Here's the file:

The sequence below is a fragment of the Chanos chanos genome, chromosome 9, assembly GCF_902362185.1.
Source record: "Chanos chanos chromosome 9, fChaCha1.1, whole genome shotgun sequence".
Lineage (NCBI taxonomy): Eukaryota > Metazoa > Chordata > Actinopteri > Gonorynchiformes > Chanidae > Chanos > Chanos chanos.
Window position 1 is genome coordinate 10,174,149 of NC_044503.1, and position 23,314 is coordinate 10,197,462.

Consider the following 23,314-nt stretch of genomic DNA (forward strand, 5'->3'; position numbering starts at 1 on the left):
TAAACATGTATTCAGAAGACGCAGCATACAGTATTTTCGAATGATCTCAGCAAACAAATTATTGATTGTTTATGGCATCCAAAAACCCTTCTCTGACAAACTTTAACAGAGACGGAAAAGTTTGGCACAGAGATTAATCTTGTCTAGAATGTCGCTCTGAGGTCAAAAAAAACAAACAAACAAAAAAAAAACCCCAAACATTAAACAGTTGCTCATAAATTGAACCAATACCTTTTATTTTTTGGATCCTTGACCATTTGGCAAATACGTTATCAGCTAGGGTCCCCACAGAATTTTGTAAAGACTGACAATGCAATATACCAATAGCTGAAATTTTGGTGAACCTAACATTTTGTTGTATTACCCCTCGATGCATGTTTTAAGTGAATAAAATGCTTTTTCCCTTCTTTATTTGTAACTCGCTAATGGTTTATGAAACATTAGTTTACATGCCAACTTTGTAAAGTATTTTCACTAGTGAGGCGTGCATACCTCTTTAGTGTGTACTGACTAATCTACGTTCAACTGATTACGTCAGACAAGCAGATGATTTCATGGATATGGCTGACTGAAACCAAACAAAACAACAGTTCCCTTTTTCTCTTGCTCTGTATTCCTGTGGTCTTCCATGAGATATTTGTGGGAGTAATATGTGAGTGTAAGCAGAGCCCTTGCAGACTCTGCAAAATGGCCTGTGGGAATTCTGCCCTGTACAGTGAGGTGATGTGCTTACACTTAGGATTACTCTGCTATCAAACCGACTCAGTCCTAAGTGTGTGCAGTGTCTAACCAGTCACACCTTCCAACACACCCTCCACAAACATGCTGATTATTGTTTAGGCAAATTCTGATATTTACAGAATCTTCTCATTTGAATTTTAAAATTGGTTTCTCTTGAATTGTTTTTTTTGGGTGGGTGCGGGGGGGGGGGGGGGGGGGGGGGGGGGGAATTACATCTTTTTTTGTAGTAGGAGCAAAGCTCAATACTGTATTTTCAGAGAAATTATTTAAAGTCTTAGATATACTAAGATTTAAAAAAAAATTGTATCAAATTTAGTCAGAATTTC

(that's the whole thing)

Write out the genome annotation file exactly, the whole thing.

The sequence below is a fragment of the Chanos chanos genome, chromosome 9, assembly GCF_902362185.1.
Source record: "Chanos chanos chromosome 9, fChaCha1.1, whole genome shotgun sequence".
Lineage (NCBI taxonomy): Eukaryota > Metazoa > Chordata > Actinopteri > Gonorynchiformes > Chanidae > Chanos > Chanos chanos.
Window position 1 is genome coordinate 10,174,149 of NC_044503.1, and position 23,314 is coordinate 10,197,462.

Consider the following 23,314-nt stretch of genomic DNA (forward strand, 5'->3'; position numbering starts at 1 on the left):
TAAACATGTATTCAGAAGACGCAGCATACAGTATTTTCGAATGATCTCAGCAAACAAATTATTGATTGTTTATGGCATCCAAAAACCCTTCTCTGACAAACTTTAACAGAGACGGAAAAGTTTGGCACAGAGATTAATCTTGTCTAGAATGTCGCTCTGAGGTCAAAAAAAACAAACAAACAAAAAAAAAACCCCAAACATTAAACAGTTGCTCATAAATTGAACCAATACCTTTTATTTTTTGGATCCTTGACCATTTGGCAAATACGTTATCAGCTAGGGTCCCCACAGAATTTTGTAAAGACTGACAATGCAATATACCAATAGCTGAAATTTTGGTGAACCTAACATTTTGTTGTATTACCCCTCGATGCATGTTTTAAGTGAATAAAATGCTTTTTCCCTTCTTTATTTGTAACTCGCTAATGGTTTATGAAACATTAGTTTACATGCCAACTTTGTAAAGTATTTTCACTAGTGAGGCGTGCATACCTCTTTAGTGTGTACTGACTAATCTACGTTCAACTGATTACGTCAGACAAGCAGATGATTTCATGGATATGGCTGACTGAAACCAAACAAAACAACAGTTCCCTTTTTCTCTTGCTCTGTATTCCTGTGGTCTTCCATGAGATATTTGTGGGAGTAATATGTGAGTGTAAGCAGAGCCCTTGCAGACTCTGCAAAATGGCCTGTGGGAATTCTGCCCTGTACAGTGAGGTGATGTGCTTACACTTAGGATTACTCTGCTATCAAACCGACTCAGTCCTAAGTGTGTGCAGTGTCTAACCAGTCACACCTTCCAACACACCCTCCACAAACATGCTGATTATTGTTTAGGCAAATTCTGATATTTACAGAATCTTCTCATTTGAATTTTAAAATTGGTTTCTCTTGAATTGTTTTTTTTGGGTGGGTGCGGGGGGGGGGGGGGGGGGGGGGGGGGGGAATTACATCTTTTTTTGTAGTAGGAGCAAAGCTCAATACTGTATTTTCAGAGAAATTATTTAAAGTCTTAGATATACTAAGATTTAAAAAAAAATTGTATCAAATTTAGTCAGAATTTC